Cystic epithelial-stromal tumors of the prostate are rare, with 82 cases reported in literature. These cases have been published under a variety of diagnoses, including phyllodes tumor and prostatic stromal proliferation of uncertain malignant potential as well as a malignant tumor called “prostatic stromal sarcoma”. We report a case of a 60-year-old man with the histological diagnosis of phyllodes tumor of the prostate in transurethral resection specimen.

1. Introduction

Prostatic cystic epithelial-stromal tumors, commonly described as phyllodes tumors of the prostate, are extremely rare lesions. They exhibit a spectrum of histological features similar to their better-known counterpart in the breast. Although a benign clinical course has been emphasized in some reports, cumulative evidence in literature indicates that these lesions should be considered neoplasms rather than atypical hyperplasia due to the frequent early recurrences with possible dedifferentiation, infiltrative growth, and potential for extraprostatic spread in some cases. An individualized approach to complete excision of the tumor is needed. A case report of a patient recently treated in our hospital is presented, and a review of literature was done.

2. Case Report

A 60-year-old man, who visited our hospital, complained of dysuria and bladder outlet obstruction. Digital rectal examination revealed a slightly enlarged benign-feeling prostate. Prostate-specific antigen was 1.1 ng/mL. The urine culture showed no urinary tract infection. X-ray of the kidneys, ureters, and bladder was normal, as was renal ultrasound. Transrectal ultrasound revealed an increased prostate volume (60 mL) without suspicious hypodense or hyperdense areas. Cystoscopy demonstrated enlarged prostate adenoma causing bladder outlet obstruction, which was subsequently resected.

Pathological examination showed a benign prostatic hyperplasia and features of complex glandular architecture with a prominent stromal component (Figure 1). The stroma consisted of proliferations of elongated and spindle-shaped cells without cytologic atypia or increased mitotic activity (Figure 2). Immunostaining for desmin (smooth muscle marker) and CD34 (mesenchymal marker) confirmed the diagnosis of a phyllodes tumor of the prostate. Stromal cells displayed also immunoreactivity for vimentin but moderate reactivity for actin. Luminal epithelial cells showed intense immunoreactivity for prostate-specific antigen. Due to the absence of necrosis and cellular atypia, this tumor was classified as low-grade “indolent’’ tumor.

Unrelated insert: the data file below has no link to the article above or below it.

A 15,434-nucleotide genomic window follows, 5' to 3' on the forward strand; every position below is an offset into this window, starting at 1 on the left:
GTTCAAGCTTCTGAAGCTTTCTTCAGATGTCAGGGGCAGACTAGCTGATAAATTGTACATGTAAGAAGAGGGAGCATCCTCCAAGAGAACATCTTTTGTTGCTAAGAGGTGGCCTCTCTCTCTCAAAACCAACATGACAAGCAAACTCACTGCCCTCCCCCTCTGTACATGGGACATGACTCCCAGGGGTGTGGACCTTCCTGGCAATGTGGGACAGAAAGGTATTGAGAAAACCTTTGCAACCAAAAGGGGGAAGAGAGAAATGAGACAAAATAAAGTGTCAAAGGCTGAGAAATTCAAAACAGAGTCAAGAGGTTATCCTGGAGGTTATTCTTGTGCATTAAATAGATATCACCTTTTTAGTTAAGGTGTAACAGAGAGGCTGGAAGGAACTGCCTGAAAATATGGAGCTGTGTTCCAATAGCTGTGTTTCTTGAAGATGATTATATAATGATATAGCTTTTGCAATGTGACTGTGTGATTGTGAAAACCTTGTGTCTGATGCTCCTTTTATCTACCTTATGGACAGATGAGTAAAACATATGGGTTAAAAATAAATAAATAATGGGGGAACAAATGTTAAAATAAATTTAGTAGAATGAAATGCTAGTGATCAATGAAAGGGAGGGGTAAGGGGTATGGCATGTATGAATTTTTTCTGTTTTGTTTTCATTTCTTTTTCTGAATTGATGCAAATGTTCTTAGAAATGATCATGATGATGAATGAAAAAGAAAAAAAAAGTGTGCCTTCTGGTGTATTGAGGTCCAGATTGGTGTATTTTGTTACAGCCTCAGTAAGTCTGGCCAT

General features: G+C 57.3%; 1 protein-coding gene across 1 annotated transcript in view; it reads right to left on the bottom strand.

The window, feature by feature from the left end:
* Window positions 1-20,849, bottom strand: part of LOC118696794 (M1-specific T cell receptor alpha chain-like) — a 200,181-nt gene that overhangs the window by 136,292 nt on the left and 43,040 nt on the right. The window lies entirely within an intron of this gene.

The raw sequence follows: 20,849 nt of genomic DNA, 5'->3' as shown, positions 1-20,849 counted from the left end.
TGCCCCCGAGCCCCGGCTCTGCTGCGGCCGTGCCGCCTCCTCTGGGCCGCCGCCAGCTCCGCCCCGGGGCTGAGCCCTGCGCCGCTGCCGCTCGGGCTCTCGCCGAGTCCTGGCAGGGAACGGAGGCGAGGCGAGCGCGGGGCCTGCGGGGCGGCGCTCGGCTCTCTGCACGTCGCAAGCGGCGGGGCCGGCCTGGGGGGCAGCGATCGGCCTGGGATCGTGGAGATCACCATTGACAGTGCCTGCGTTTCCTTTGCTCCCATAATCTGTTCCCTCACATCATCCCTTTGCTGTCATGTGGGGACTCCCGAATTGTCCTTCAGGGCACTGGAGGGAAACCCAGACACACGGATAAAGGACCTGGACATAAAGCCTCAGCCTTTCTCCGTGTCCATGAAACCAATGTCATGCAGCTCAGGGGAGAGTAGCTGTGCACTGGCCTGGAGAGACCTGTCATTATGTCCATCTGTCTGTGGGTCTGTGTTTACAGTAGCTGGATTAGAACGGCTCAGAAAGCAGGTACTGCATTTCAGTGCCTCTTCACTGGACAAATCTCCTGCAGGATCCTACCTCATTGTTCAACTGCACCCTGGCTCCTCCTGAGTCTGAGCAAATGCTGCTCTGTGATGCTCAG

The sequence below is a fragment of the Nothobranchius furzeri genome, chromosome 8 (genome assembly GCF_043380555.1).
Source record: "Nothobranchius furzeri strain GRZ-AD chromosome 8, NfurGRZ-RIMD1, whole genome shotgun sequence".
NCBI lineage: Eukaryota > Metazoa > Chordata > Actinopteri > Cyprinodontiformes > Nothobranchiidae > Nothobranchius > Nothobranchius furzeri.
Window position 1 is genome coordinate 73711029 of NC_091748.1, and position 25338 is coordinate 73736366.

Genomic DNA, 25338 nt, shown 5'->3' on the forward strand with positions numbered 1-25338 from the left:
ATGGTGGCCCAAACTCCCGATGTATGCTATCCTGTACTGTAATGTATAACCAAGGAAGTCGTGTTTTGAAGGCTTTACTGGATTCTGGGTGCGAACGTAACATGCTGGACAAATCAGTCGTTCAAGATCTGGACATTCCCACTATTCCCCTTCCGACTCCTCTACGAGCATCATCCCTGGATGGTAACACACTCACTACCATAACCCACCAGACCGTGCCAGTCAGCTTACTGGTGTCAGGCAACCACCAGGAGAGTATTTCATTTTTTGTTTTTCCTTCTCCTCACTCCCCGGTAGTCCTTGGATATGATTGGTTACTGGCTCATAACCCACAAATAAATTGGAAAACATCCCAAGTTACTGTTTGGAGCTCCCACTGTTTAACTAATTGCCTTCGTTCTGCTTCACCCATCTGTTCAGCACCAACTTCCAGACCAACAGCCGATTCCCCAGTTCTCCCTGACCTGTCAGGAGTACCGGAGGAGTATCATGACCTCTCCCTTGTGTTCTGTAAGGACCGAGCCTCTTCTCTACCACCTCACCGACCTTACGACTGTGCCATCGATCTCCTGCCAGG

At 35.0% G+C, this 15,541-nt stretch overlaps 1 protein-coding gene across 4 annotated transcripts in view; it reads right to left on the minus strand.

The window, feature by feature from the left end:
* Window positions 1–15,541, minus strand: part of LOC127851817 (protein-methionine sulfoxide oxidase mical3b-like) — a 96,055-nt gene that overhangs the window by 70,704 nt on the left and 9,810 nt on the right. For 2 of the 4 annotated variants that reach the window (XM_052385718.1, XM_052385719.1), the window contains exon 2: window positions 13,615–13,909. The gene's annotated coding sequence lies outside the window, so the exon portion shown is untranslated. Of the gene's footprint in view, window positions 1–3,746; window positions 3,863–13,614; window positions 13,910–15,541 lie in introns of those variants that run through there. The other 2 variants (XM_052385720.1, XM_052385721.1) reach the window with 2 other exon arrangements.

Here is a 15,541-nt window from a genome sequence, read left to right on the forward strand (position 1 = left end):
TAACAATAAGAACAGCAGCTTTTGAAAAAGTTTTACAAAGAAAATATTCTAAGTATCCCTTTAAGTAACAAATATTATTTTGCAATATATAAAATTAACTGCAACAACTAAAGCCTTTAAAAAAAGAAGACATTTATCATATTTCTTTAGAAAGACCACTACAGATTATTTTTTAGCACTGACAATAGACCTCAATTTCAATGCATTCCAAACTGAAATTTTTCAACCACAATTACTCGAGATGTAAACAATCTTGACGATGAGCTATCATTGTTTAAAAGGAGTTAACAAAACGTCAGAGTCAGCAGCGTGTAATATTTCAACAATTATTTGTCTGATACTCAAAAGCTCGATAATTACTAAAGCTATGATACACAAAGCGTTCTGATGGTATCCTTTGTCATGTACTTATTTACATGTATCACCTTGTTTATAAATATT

Additional staging investigations including X-ray of the lung and abdominal magnetic resonance imaging revealed no extracapsular extension of the tumor with absence of lymph node involvement or metastasis. Sextant biopsies of the peripheral zone demonstrated normal prostatic tissue. The patient denied radical surgery, and we performed a second transurethral resection of the prostate three months later without further recurrence of the phyllodes tumor. Due to the malignant potential and the possibility of sarcomatoid differentiation of this tumor entity, we perform periodical close followup every three months in order to be able to detect and to treat any progression at an early stage by radical surgical intervention. The patient remains alive and well without recurrence of the phyllodes tumor after 18 months.

3. Discussion

Phyllodes tumor of the prostate is an uncommon prostatic neoplasm with distinctive clinical and pathological characteristics. It has been assigned numerous names during the last 20 years, including prostatic cystic epithelial-stromal tumor, phyllodes type of atypical hyperplasia, cystadenoleiomyofibroma, prostatic stromal proliferation of uncertain malignant potential, and cystosarcoma phyllodes [1]. The lack of consistency in the nomenclature reflects variability in the histological appearance and the clinical behavior of this tumor. Given the similarities with phyllodes tumor of the breast, the term “phyllodes tumor’’ seems preferable for this prostatic lesion. The true incidence is unknown, but the condition is rare, with around 80 reported cases.